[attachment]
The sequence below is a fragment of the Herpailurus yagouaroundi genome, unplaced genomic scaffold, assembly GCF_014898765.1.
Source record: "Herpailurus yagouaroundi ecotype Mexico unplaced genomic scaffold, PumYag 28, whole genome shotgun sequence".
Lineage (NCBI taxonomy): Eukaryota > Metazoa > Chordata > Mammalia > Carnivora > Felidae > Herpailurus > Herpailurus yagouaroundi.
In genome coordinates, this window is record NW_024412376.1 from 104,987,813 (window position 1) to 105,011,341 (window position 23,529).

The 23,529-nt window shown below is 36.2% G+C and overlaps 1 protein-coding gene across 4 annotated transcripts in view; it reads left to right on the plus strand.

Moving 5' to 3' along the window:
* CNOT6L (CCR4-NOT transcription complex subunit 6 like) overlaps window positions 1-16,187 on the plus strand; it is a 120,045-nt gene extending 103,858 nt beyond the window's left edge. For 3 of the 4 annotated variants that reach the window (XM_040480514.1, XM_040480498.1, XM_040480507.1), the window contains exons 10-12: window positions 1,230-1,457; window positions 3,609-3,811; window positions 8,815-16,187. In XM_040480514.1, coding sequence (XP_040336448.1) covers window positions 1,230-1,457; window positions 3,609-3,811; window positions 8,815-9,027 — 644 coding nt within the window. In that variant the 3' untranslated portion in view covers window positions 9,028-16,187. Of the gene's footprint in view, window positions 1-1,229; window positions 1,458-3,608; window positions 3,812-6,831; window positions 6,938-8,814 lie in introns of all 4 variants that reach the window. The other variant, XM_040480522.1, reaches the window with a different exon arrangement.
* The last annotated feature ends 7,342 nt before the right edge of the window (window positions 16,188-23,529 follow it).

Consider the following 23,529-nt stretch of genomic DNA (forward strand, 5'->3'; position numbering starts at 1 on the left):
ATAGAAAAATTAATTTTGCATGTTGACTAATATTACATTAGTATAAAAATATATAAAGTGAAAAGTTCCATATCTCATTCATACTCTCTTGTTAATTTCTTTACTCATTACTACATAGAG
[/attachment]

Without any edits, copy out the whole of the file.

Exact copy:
The sequence below is a fragment of the Herpailurus yagouaroundi genome, unplaced genomic scaffold, assembly GCF_014898765.1.
Source record: "Herpailurus yagouaroundi ecotype Mexico unplaced genomic scaffold, PumYag 28, whole genome shotgun sequence".
Lineage (NCBI taxonomy): Eukaryota > Metazoa > Chordata > Mammalia > Carnivora > Felidae > Herpailurus > Herpailurus yagouaroundi.
In genome coordinates, this window is record NW_024412376.1 from 104,987,813 (window position 1) to 105,011,341 (window position 23,529).

The 23,529-nt window shown below is 36.2% G+C and overlaps 1 protein-coding gene across 4 annotated transcripts in view; it reads left to right on the plus strand.

Moving 5' to 3' along the window:
* CNOT6L (CCR4-NOT transcription complex subunit 6 like) overlaps window positions 1-16,187 on the plus strand; it is a 120,045-nt gene extending 103,858 nt beyond the window's left edge. For 3 of the 4 annotated variants that reach the window (XM_040480514.1, XM_040480498.1, XM_040480507.1), the window contains exons 10-12: window positions 1,230-1,457; window positions 3,609-3,811; window positions 8,815-16,187. In XM_040480514.1, coding sequence (XP_040336448.1) covers window positions 1,230-1,457; window positions 3,609-3,811; window positions 8,815-9,027 — 644 coding nt within the window. In that variant the 3' untranslated portion in view covers window positions 9,028-16,187. Of the gene's footprint in view, window positions 1-1,229; window positions 1,458-3,608; window positions 3,812-6,831; window positions 6,938-8,814 lie in introns of all 4 variants that reach the window. The other variant, XM_040480522.1, reaches the window with a different exon arrangement.
* The last annotated feature ends 7,342 nt before the right edge of the window (window positions 16,188-23,529 follow it).

Consider the following 23,529-nt stretch of genomic DNA (forward strand, 5'->3'; position numbering starts at 1 on the left):
ATAGAAAAATTAATTTTGCATGTTGACTAATATTACATTAGTATAAAAATATATAAAGTGAAAAGTTCCATATCTCATTCATACTCTCTTGTTAATTTCTTTACTCATTACTACATAGAG